A soft voice whispers his name in the dark. He returns to his wife. She wants to know what keeps him awake this night, but they both know the answer. He has called a meeting with the queen and the noble council tomorrow. The word is that he will ask that a truce be asked in the war against the Sagolians. There is another rumor as well: that he will take the opportunity start a coup against Queen Melany and have the army declare him king. But there are those that accept him as the High General of the Western Kingdom but would balk at him being king.
He wants to speak, to set her mind to ease… but no words are worthy of the moment. Instead he makes love to her with a passion he hasn’t felt in years. She is pleasantly surprised. She adores him still. It is good to be conquered again by the general that has almost brought the great Sagolian Empire to its knees. Part warrior, part diplomat, he distracts her with fingers and tongue and breath, before accepting her surrender.
Then she watches him rise from the moist sheets and neatly arrange his hair as if an audience awaited him in their dark bedchamber. She is almost happy. For some reason, she remembers the controversy surrounding the funeral oration he gave for the death of his first wife- a young and lovely girl. Only older wives had been so honored before. Alvar was accused of self-love. Celie had spent her married life wishing her husband to be guilty of more of this self-adoration, expecting that such a surfeit will leave some for her.
“I had a dream.” she hears herself say.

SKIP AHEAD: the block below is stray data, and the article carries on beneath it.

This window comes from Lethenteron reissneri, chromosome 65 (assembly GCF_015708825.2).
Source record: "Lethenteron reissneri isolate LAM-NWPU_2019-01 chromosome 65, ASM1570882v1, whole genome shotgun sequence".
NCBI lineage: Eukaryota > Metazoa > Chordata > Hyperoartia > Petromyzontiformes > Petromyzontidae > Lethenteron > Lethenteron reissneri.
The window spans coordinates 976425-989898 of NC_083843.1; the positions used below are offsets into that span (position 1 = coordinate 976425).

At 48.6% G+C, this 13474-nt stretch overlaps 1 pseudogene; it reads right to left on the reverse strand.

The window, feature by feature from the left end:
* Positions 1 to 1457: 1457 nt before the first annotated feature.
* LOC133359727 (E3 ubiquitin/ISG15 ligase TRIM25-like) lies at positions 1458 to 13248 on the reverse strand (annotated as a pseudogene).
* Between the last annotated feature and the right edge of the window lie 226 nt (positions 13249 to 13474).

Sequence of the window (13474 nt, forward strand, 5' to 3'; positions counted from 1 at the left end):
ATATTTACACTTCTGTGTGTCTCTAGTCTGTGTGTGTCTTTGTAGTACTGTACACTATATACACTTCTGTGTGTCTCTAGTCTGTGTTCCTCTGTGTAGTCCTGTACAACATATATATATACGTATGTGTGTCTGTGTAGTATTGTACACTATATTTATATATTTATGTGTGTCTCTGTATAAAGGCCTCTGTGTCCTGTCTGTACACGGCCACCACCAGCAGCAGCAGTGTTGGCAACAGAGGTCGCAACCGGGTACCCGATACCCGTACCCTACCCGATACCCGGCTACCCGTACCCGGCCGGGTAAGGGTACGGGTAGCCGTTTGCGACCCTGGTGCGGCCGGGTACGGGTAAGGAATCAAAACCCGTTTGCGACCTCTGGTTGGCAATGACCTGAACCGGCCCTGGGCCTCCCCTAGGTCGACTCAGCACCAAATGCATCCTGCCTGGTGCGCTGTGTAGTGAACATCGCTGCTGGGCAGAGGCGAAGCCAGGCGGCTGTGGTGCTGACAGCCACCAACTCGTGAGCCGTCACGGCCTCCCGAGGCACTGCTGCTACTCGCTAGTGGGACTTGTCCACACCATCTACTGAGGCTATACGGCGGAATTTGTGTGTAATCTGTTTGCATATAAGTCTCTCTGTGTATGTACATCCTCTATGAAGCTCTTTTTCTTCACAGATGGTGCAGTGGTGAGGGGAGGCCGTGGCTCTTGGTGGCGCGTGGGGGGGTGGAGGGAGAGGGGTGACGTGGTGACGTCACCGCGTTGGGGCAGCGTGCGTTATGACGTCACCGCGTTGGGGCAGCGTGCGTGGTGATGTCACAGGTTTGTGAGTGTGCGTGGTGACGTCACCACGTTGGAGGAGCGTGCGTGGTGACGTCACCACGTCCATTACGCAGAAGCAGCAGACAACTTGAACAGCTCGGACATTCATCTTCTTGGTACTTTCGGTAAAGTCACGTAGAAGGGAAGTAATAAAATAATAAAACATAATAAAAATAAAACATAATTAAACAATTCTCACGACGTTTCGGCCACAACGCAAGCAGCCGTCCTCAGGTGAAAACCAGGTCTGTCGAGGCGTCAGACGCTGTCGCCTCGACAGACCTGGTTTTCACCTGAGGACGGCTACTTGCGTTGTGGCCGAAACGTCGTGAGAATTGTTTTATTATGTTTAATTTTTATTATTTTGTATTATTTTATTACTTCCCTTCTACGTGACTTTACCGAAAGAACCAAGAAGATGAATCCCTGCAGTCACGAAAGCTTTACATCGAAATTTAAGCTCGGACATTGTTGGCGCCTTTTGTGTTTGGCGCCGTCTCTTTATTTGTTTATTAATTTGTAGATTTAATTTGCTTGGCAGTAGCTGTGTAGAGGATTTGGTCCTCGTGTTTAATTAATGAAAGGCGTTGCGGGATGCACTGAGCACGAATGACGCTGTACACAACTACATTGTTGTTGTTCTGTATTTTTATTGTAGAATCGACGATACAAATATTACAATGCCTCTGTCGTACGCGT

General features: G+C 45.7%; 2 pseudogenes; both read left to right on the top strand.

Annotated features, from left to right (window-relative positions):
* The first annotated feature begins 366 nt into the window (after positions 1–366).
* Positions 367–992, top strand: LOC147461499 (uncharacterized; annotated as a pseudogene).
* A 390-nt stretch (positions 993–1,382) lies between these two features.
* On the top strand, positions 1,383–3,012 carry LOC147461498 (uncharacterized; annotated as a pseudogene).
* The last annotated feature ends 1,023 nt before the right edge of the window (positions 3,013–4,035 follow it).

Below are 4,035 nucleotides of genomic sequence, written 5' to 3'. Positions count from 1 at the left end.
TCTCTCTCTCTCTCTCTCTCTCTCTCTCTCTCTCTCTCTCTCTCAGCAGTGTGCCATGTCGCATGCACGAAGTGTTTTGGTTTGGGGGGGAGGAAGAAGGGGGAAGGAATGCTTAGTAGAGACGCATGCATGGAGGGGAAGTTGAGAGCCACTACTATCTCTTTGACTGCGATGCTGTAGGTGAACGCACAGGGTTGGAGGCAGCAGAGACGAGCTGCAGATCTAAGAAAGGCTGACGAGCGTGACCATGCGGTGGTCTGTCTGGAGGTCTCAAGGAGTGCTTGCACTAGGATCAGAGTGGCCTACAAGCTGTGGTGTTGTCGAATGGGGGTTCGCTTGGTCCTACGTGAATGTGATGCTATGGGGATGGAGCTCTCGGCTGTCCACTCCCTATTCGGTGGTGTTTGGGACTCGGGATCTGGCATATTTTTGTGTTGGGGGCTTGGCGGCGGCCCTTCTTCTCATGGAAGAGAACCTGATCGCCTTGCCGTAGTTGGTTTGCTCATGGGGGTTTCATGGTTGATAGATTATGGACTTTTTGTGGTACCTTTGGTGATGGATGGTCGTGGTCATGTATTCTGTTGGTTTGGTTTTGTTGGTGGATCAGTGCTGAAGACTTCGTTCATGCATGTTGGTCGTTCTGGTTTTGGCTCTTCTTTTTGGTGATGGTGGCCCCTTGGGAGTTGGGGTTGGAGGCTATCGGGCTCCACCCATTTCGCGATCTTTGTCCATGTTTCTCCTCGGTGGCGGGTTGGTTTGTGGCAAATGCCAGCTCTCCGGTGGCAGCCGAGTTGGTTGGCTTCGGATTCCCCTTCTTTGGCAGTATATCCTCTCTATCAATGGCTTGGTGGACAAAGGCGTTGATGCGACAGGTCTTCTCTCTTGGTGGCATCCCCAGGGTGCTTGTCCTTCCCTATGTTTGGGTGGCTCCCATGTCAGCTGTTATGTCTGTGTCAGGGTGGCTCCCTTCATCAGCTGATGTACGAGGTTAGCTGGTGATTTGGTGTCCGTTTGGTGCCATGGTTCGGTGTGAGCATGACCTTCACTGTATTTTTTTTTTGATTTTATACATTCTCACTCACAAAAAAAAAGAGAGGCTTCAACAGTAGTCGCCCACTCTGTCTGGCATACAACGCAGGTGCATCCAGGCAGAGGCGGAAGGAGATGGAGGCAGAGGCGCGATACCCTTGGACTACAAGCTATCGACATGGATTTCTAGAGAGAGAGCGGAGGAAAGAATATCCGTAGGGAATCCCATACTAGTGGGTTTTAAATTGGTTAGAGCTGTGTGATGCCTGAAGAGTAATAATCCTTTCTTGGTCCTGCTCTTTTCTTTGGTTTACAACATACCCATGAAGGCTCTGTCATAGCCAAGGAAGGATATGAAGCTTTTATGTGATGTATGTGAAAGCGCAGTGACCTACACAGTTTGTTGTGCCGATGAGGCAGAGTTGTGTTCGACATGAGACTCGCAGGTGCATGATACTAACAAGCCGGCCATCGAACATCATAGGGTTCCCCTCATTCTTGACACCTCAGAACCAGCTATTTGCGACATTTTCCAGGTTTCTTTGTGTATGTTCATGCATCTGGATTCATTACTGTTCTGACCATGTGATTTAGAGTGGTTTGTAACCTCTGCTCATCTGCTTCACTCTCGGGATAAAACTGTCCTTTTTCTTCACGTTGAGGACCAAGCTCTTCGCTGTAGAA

“What?” he asks, distracted by an insect buzzing in the warm darkness.
“Must you go to the palace tomorrow?”
He sits on the edge of the bed and brushes her hair with the same attention he lavishes on his own. “I must not disappoint them.”
An ocean of meaning is contained in those few words. They are his motto. Early on he realized his aptitude for the military and learned that being a general requires more than skill in warfare. Statecraft is the extension of warfare by other means.
Make many promises but know which ones to keep. Always strive to be what the populace expects of you, and, failing that, settle for the appearance. Forgive enemies when you think you can get away with it.
“You never disappoint… them.” Celie said, as if reading his mind. “But beware of daggers from those that lack your gifts.”
“Your dream?” he demands, his voice suddenly loud.
“Dear one, we know better than to believe in omens. The gods reward intelligence and punish stupidity.”
This is a night of truth between them. She lets it out: “Sometime I think the gods allow there to be one great general to torment all other generals with visions of the impossible.”
Alvar laughs- a rare sound. “Put aside your fears.” He tells her. “I have decided to do what is best for the kingdom, the only question is who will resist the more, my friends or foes.”
He heads for the door, her voice following: “Where are you going?”
“I must take some of the night air. Probably won’t be much cooler than in here, but I remain the optimist.”